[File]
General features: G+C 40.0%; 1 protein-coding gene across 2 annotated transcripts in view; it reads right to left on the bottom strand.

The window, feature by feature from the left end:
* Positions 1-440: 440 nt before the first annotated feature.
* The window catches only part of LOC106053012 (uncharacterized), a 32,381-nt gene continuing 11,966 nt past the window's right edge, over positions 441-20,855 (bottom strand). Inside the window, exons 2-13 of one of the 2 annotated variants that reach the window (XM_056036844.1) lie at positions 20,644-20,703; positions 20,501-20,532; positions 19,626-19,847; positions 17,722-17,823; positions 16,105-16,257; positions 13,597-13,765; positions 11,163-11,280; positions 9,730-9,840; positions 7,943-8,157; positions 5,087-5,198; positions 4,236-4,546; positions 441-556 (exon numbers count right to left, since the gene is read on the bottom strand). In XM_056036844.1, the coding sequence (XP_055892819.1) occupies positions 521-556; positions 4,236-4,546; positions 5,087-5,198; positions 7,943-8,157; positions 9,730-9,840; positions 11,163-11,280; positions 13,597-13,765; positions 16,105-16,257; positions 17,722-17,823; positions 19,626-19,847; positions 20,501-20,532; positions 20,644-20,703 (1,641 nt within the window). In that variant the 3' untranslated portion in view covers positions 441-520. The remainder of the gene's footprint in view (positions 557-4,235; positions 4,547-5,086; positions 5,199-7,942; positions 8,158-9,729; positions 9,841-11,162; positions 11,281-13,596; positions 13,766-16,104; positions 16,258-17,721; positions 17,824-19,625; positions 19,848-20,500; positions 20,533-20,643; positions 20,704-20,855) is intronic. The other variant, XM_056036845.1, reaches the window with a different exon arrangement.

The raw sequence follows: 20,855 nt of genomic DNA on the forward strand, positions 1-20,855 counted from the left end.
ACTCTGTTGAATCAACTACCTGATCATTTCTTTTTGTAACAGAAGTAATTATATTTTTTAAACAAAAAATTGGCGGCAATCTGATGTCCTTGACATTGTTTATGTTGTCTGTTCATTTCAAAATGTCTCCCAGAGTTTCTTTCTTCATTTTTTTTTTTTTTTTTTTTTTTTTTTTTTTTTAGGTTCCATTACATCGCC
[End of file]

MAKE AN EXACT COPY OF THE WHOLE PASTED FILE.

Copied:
General features: G+C 40.0%; 1 protein-coding gene across 2 annotated transcripts in view; it reads right to left on the bottom strand.

The window, feature by feature from the left end:
* Positions 1-440: 440 nt before the first annotated feature.
* The window catches only part of LOC106053012 (uncharacterized), a 32,381-nt gene continuing 11,966 nt past the window's right edge, over positions 441-20,855 (bottom strand). Inside the window, exons 2-13 of one of the 2 annotated variants that reach the window (XM_056036844.1) lie at positions 20,644-20,703; positions 20,501-20,532; positions 19,626-19,847; positions 17,722-17,823; positions 16,105-16,257; positions 13,597-13,765; positions 11,163-11,280; positions 9,730-9,840; positions 7,943-8,157; positions 5,087-5,198; positions 4,236-4,546; positions 441-556 (exon numbers count right to left, since the gene is read on the bottom strand). In XM_056036844.1, the coding sequence (XP_055892819.1) occupies positions 521-556; positions 4,236-4,546; positions 5,087-5,198; positions 7,943-8,157; positions 9,730-9,840; positions 11,163-11,280; positions 13,597-13,765; positions 16,105-16,257; positions 17,722-17,823; positions 19,626-19,847; positions 20,501-20,532; positions 20,644-20,703 (1,641 nt within the window). In that variant the 3' untranslated portion in view covers positions 441-520. The remainder of the gene's footprint in view (positions 557-4,235; positions 4,547-5,086; positions 5,199-7,942; positions 8,158-9,729; positions 9,841-11,162; positions 11,281-13,596; positions 13,766-16,104; positions 16,258-17,721; positions 17,824-19,625; positions 19,848-20,500; positions 20,533-20,643; positions 20,704-20,855) is intronic. The other variant, XM_056036845.1, reaches the window with a different exon arrangement.

The raw sequence follows: 20,855 nt of genomic DNA on the forward strand, positions 1-20,855 counted from the left end.
ACTCTGTTGAATCAACTACCTGATCATTTCTTTTTGTAACAGAAGTAATTATATTTTTTAAACAAAAAATTGGCGGCAATCTGATGTCCTTGACATTGTTTATGTTGTCTGTTCATTTCAAAATGTCTCCCAGAGTTTCTTTCTTCATTTTTTTTTTTTTTTTTTTTTTTTTTTTTTTTTAGGTTCCATTACATCGCC